• Wartakanlah Injil kepada segala makhluk.
    Mrk 16:15

  • 你们往普天下去, 向一切受造物宣传福音
    谷 16:15

  • Everything is possible by the power of the Holy Spirit’s Grace.
    St Arnold Janssen

  • Segala sesuatu menjadi mungkin dalam kekuatan karunia Roh Kudus.
    St. Arnold Janssen

  • 我当传教士不是为主牺牲,而是上主给我的最大恩赐

  • Với sức mạnh Ân Huệ của Chúa Thánh Thần, Mọi việc đều có thể được.
    St Arnoldus Janssen

  • Preach the Gospel to the whole creation./Anh em hãy đi khắp tứ phương thiên hạ, loan báo Tin Mừng cho mọi loài thọ tạo
    Mk 16:15

  • There are many different gifts, but it is always the same Spirit.
    1 Cor 12:4

  • And the Word became flesh and lived among us.
    Jn 1:14

  • Let the word of Christ, in all its richness, find a home with you.
    Col 3:16

  • To proclaim the Good News is the first and greatest act of love of neighbour.
    St Arnold Janssen

  • 传扬天国福音是第一且最大的爱近人行动

  • Có nhiều đặc sủng khác nhau, nhưng chỉ có một Thần Khí/
    1 Cor. 14:4

  • 圣言成了血肉,寄居在我们中间
    若 1:14

  • Ada rupa-rupa karunia, tetapi Roh satu
    1 Kor 12:4

  • image
  • image
  • image
  • image
  • image
  • image
  • image
  • image
  • image
  • image
Wednesday, 30 October 2019 12:17

'Mission in Reverse' - a reflection

Fr Michael Knight SVD 150

By Fr Michael Knight SVD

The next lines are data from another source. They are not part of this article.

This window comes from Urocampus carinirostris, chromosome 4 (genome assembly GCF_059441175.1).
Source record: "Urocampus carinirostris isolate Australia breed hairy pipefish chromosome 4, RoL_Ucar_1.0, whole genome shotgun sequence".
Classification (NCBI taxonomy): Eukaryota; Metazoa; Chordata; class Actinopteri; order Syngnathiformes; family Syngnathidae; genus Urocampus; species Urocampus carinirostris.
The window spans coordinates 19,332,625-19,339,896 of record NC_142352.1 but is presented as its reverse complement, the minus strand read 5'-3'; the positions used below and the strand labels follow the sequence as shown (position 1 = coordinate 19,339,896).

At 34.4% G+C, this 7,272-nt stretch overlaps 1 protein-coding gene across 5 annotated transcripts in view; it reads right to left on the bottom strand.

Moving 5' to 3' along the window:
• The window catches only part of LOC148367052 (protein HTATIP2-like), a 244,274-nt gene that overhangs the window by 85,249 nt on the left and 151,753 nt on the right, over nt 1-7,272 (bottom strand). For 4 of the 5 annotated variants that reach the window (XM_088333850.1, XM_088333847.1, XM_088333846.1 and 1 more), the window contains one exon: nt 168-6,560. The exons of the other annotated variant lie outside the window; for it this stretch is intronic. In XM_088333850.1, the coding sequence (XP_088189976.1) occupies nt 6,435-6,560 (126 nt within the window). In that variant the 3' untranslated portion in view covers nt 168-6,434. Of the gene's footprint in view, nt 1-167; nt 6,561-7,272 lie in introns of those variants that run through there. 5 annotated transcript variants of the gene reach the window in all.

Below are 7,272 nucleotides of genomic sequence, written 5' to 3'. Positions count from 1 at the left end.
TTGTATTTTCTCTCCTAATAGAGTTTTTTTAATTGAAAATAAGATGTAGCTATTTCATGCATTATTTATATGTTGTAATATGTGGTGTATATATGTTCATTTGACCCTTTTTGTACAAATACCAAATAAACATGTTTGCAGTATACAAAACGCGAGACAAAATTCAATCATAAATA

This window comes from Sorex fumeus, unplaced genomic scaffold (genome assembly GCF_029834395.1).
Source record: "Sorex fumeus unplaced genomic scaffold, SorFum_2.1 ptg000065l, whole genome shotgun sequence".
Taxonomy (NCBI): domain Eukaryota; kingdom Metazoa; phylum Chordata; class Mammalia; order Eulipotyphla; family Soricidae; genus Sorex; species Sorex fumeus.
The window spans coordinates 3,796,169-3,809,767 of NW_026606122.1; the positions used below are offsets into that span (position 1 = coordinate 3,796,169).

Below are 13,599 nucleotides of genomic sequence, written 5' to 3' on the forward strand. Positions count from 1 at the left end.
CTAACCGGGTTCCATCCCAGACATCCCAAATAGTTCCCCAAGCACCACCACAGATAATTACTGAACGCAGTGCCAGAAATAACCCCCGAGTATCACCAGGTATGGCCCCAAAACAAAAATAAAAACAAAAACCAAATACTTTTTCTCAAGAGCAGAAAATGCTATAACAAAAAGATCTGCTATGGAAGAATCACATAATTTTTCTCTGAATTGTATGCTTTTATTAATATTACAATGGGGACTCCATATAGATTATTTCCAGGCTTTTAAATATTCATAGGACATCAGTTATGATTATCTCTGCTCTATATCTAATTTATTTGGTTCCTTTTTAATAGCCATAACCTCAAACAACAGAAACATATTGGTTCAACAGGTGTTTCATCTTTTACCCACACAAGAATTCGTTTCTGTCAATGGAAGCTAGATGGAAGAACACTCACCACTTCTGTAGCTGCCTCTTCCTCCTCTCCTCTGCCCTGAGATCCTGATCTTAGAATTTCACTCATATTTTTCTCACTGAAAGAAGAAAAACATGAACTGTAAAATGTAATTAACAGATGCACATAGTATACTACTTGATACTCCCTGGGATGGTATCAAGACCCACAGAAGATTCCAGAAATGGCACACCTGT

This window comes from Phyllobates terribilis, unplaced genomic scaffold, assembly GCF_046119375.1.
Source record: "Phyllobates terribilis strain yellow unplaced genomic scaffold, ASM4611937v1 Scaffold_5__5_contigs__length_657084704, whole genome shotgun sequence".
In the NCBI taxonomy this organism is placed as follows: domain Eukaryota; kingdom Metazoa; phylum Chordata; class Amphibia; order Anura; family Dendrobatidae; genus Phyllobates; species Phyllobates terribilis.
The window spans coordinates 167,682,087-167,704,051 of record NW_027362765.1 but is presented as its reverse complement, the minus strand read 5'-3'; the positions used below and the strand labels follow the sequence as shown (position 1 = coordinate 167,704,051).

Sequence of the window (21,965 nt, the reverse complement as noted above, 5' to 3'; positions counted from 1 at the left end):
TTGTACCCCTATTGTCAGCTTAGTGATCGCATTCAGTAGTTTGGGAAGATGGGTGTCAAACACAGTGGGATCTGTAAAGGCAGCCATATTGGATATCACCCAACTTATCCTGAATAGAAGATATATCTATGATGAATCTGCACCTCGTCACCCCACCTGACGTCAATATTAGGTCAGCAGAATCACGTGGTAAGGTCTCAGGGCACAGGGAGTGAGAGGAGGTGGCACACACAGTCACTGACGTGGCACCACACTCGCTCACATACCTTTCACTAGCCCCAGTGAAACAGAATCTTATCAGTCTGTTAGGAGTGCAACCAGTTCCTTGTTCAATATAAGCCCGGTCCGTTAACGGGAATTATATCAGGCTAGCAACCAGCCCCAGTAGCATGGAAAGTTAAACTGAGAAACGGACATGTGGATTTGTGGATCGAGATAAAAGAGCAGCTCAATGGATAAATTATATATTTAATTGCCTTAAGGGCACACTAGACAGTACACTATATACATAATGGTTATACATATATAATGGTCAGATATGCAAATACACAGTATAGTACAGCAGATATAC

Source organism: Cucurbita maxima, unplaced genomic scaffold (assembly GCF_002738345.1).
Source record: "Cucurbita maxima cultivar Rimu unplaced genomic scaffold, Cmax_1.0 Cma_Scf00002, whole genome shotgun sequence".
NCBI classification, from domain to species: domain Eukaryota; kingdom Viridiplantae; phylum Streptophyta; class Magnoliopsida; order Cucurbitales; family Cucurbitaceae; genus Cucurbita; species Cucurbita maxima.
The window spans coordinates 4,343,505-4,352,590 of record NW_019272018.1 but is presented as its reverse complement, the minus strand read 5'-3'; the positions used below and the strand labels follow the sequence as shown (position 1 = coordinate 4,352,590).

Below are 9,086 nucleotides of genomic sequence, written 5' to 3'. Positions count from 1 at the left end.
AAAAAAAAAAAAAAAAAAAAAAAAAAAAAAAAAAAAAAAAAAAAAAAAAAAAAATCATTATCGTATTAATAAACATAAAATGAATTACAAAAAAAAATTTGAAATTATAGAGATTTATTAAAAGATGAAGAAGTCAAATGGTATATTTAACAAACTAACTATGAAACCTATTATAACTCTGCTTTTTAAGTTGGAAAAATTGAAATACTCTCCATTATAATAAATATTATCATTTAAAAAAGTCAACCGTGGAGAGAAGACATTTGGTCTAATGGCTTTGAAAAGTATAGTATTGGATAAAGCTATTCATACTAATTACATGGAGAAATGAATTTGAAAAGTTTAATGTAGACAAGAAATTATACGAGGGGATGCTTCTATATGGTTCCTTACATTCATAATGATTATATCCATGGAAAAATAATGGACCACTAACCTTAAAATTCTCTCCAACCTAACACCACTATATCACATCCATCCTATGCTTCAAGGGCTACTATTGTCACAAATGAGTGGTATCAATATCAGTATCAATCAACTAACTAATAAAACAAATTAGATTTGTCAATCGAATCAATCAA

Celebrating Mission Day at Dorish Maru College this month helped me to reflect again on the importance of the concept of 'Mission in Reverse'. Mission for me is never a 'one way street' but rather it flows in both directions at once.

The community at Dorish Maru College in Box Hill, Melbourne, celebrated our annual Mission Day on Saturday, October 5.

A lot of preparation goes into this event. We begin with a presentation by a distinguished scholar followed by a respondent. Then we celebrate the Eucharist and this is followed by a “meal of many foods” in the seminary dining room. It is a great celebration of our interculturality as a Mission Society.

My first concrete experience of cross cultural mission happened for me when I went to Papua New Guinea, as a seminarian, on our Overseas Training program. I was 25 years old at the time and had never been outside of Australia. My two Australian class mates and I began our Pidgin English learning experience in Madang at a Catechist Training School. We were given some basic class room instruction in Pidgin by one of the catechists and then encouraged to practice speaking and listening as much as possible.

Mission in Reverse handshake 450 PixabayI found living and learning in another culture to be quite fascinating as well as very challenging. It is sometimes said that entering another culture is somewhat akin to becoming a child again. I mean this in the sense of becoming, not childish, but childlike. Being childlike is to become open, trusting and vulnerable. At the time I was thinking that this perhaps is what Jesus meant when he told his followers; “unless you become like little children you cannot enter the Kingdom of Heaven”. His call to them was to become open, trusting and vulnerable. Of course this is easier said than done.

After we had finished our time in the Catechist Training School we were assigned to parishes in the East Sepik District. I would accompany the Parish Priest to villages for discussions and prayer with the village people. In the beginning this was enough for me but I would always feel like a visitor in the village and of course we would return to the Mission Station the same day.